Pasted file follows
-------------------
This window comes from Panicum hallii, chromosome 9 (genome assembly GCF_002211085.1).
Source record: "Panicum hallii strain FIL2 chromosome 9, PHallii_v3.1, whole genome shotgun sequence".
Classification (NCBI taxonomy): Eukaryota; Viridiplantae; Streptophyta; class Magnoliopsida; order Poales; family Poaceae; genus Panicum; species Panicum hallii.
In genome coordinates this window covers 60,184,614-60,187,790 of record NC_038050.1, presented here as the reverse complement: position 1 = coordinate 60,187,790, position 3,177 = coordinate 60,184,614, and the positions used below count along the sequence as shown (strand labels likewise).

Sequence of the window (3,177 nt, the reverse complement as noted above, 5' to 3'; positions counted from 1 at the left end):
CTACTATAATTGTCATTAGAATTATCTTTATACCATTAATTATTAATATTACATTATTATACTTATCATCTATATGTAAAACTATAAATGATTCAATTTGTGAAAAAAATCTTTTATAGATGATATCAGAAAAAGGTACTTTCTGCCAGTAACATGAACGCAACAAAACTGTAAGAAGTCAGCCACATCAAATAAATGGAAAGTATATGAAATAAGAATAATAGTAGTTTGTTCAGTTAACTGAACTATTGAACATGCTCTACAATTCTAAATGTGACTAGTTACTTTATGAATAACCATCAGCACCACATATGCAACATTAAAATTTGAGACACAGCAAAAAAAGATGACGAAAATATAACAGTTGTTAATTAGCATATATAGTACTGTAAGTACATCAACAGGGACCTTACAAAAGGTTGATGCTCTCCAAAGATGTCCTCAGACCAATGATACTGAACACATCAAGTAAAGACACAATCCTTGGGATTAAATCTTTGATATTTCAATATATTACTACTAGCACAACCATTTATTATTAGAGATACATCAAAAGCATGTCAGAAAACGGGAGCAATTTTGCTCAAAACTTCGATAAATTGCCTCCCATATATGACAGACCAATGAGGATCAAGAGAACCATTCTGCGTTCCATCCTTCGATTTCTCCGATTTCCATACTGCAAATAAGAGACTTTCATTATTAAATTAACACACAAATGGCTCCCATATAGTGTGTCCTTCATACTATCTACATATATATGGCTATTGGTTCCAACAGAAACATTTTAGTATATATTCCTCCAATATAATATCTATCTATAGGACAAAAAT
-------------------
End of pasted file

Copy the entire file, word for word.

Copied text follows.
This window comes from Panicum hallii, chromosome 9 (genome assembly GCF_002211085.1).
Source record: "Panicum hallii strain FIL2 chromosome 9, PHallii_v3.1, whole genome shotgun sequence".
Classification (NCBI taxonomy): Eukaryota; Viridiplantae; Streptophyta; class Magnoliopsida; order Poales; family Poaceae; genus Panicum; species Panicum hallii.
In genome coordinates this window covers 60,184,614-60,187,790 of record NC_038050.1, presented here as the reverse complement: position 1 = coordinate 60,187,790, position 3,177 = coordinate 60,184,614, and the positions used below count along the sequence as shown (strand labels likewise).

Sequence of the window (3,177 nt, the reverse complement as noted above, 5' to 3'; positions counted from 1 at the left end):
CTACTATAATTGTCATTAGAATTATCTTTATACCATTAATTATTAATATTACATTATTATACTTATCATCTATATGTAAAACTATAAATGATTCAATTTGTGAAAAAAATCTTTTATAGATGATATCAGAAAAAGGTACTTTCTGCCAGTAACATGAACGCAACAAAACTGTAAGAAGTCAGCCACATCAAATAAATGGAAAGTATATGAAATAAGAATAATAGTAGTTTGTTCAGTTAACTGAACTATTGAACATGCTCTACAATTCTAAATGTGACTAGTTACTTTATGAATAACCATCAGCACCACATATGCAACATTAAAATTTGAGACACAGCAAAAAAAGATGACGAAAATATAACAGTTGTTAATTAGCATATATAGTACTGTAAGTACATCAACAGGGACCTTACAAAAGGTTGATGCTCTCCAAAGATGTCCTCAGACCAATGATACTGAACACATCAAGTAAAGACACAATCCTTGGGATTAAATCTTTGATATTTCAATATATTACTACTAGCACAACCATTTATTATTAGAGATACATCAAAAGCATGTCAGAAAACGGGAGCAATTTTGCTCAAAACTTCGATAAATTGCCTCCCATATATGACAGACCAATGAGGATCAAGAGAACCATTCTGCGTTCCATCCTTCGATTTCTCCGATTTCCATACTGCAAATAAGAGACTTTCATTATTAAATTAACACACAAATGGCTCCCATATAGTGTGTCCTTCATACTATCTACATATATATGGCTATTGGTTCCAACAGAAACATTTTAGTATATATTCCTCCAATATAATATCTATCTATAGGACAAAAAT